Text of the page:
The theme of the recent Philanthropy Australia conference was ‘Evolution or Revolution – Is Philanthropy Future Ready?’ Although the overall conclusion seemed to be that it is not yet future ready, it was apparent from the topics discussed and the depth of thought on how we can best create positive change, that philanthropy is certainly evolving.
Importantly, it was acknowledged from the outset, by Audette Exel AO, that we need to hold onto the beauty and power of traditional philanthropy, whilst at the same time being open to innovation in the sector. Whilst stating that the traditional philanthropists are the pioneers, Exel said that even if all the wealth of every philanthropist in the world was utilized today, it would not be enough to solve the issues we face. We therefore need to innovate and look at new ways of solving problems.
Some evidence of philanthropy’s evolution was found in discussions on how government can partner with the community and private sectors to create change, on why philanthropists should invest in social enterprises, and why we should invest for good.
Gladys Berejiklian MP, Treasurer of New South Wales, spoke of a big shift from how governments have traditionally funded social services to new ways of partnering with the community and private sectors, such as social impact bonds and social impact investment.
Mark Gunton, CEO of the Clinton Giustra Enterprise Partnership, urged philanthropists to invest in social enterprise as a way of growing the sector, and to accept the risk that comes with doing things differently. Mark argued that in order to change the world in a sustainable way, social enterprise and impact investment are necessary.
Based on his experience of investing in social enterprises, he spoke of the need to be adaptable, grow fast and learn quickly, and warned, ‘do not become hostage to your own strategy – reboot as necessary’. He said engaging large corporates will only work when there is strategic value for both parties, and endless pilots are crucial; they’ll lead to continuous improvement.
Daniel Madhavan, CEO of Impact Investing Australia, moderated a panel on investing for good. He framed the session by explaining that philanthropy is the most precious form of capital; however, for most funders, it’s just 5% of their wealth. Imagine what could we do with the other 95% to express our mission or values? Madhavan challenged those who fundamentally separate how they make money and how they then give it away. He encouraged us to be curious and be thoughtful about how we can express our values through our investment portfolios.
Allan English, of the English Family Foundation, agreed. He posited that if our purpose in philanthropy is to benefit our fellow man/woman, we need to align our investments with that goal. He has backed up his views with action: his public company Silverchef is a B-Corp, he has signed the ‘Divest-Invest’ Pledge, and the English Family Foundation is active in both grant-making and investing in social enterprises.
There was strong agreement that impact investments do not need to involve lower financial returns. English emphasised that there is no shortage of investment opportunities that provide strong financial returns as well as social and/or environmental returns. Simon O’Connor, of Responsible Investment Association Australasia, pointed to ‘a mountain of evidence’ supporting the fact that companies that positively manage environmental and social issues will do well long-term. Certainly, according to John McCarthy of the Tindall Foundation, the alignment of the foundation’s investments with its mission has led to improved financial returns.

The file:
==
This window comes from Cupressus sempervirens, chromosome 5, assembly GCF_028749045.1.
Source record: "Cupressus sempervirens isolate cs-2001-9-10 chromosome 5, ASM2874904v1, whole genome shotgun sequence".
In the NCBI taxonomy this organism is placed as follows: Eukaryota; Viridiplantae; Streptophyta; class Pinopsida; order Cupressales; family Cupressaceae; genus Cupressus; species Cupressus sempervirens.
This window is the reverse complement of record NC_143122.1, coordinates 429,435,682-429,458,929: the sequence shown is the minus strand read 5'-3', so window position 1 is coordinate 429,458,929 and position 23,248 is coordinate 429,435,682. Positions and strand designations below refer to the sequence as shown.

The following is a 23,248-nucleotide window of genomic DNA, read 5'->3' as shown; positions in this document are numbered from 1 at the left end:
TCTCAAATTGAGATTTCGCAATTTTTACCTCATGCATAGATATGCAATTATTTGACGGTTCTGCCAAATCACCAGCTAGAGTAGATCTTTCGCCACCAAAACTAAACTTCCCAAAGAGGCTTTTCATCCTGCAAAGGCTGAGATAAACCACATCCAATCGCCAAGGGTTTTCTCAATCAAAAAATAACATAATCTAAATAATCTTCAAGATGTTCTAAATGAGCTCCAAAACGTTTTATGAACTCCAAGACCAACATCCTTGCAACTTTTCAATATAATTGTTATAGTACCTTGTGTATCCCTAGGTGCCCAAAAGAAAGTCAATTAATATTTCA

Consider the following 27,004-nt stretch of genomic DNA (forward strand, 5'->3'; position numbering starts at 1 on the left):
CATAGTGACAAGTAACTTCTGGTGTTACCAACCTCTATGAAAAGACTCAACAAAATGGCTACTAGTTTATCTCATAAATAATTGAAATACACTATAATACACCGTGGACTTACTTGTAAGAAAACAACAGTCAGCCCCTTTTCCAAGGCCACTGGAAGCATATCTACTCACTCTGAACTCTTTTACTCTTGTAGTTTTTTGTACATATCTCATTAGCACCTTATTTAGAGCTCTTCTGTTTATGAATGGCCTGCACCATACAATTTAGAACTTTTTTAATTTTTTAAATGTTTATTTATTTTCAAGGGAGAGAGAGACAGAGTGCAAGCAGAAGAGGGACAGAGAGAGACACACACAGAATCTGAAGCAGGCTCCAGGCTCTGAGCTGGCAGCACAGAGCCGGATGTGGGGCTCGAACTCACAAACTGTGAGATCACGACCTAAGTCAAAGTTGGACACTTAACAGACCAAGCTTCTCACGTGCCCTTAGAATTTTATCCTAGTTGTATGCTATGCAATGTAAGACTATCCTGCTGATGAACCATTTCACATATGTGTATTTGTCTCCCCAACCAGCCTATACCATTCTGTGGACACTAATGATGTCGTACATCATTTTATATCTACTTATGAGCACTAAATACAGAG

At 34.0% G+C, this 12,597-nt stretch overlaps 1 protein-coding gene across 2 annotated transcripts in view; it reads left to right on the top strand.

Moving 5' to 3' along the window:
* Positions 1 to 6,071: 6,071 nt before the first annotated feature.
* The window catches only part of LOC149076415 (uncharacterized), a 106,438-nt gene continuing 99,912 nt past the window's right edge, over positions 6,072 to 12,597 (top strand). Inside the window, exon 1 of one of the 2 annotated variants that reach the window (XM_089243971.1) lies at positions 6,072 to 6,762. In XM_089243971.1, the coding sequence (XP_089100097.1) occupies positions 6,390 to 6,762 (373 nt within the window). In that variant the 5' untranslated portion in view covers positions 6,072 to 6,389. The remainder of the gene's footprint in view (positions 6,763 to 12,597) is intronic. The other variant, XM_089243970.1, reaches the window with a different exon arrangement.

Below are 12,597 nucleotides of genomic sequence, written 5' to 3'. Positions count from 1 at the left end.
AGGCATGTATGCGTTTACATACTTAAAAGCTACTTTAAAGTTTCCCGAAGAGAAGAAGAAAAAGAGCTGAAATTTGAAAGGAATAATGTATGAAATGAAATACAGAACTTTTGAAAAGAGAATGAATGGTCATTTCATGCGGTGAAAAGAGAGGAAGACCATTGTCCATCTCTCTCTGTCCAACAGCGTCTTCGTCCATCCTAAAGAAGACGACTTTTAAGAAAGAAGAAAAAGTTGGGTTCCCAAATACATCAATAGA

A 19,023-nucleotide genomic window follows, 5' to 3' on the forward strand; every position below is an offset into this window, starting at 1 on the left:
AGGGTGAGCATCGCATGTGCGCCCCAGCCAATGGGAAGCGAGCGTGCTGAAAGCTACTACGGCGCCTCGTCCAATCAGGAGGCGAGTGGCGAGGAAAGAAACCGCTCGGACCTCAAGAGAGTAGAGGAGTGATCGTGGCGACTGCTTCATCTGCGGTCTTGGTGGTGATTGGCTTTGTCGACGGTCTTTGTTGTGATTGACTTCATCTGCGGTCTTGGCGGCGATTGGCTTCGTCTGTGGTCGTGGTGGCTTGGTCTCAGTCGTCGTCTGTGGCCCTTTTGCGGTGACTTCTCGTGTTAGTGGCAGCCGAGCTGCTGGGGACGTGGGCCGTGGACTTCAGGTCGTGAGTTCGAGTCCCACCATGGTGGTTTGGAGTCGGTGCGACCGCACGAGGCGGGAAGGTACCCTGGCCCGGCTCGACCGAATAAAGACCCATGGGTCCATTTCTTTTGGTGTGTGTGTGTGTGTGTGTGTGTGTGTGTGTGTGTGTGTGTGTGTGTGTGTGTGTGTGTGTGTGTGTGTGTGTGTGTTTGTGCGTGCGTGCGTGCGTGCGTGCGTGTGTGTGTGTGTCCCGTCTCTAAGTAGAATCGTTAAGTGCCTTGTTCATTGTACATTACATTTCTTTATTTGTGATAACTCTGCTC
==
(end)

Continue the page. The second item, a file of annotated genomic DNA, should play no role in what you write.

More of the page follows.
Fabienne Michaux, of the Australian Advisory Board on Impact Investing, discussed the momentum that is building in the impact investing market, both globally and in Australia. She pointed to factors such as an ageing population, the National Disability Insurance Scheme (NDIS), education reforms, and the UN’s Sustainable Development Goals (SDGs) that are creating real opportunities for innovative solutions. In response, there are mainstream organisations and advisers entering the space.
Collaboration and the need to build the eco-system were also highlighted. Given that the impact investing markets are still developing, it was agreed that philanthropists and other stakeholders need to take on the responsibility of ‘making the market’. According to John McCarthy, there needs to be a collective effort to try to build a pipeline of investable social businesses and to create an awareness of these opportunities among other investors. Allan English gave the example of a recent impact investment in a food waste business, Yume, that provided an opportunity for numerous foundations to collaborate in supporting an enterprise that that will provide social, environmental and financial returns.
In order for there to be an evolution in philanthropy, we need to use all of our resources to support positive social change. Philanthropy involves not just grantmaking but also investment, and in order to be future ready, we can no longer separate how we make our money and how we give it away. It needs to be acknowledged that all investments have impact: some positive and some negative. The speakers at the Philanthropy Australia conference encouraged investors to remove their fear of failure, to find opportunities to invest in that are fun and engaging, to collaborate and reach out to others playing in this space, and to join the effort to create a market. As Sarah Davies, CEO of Philanthropy Australia said, ‘we are all writing the next chapter together’. Although philanthropy is not yet future ready, it certainly seems as thought it is on its way.
Amanda Miller is co-founder of Impact Generation Partners.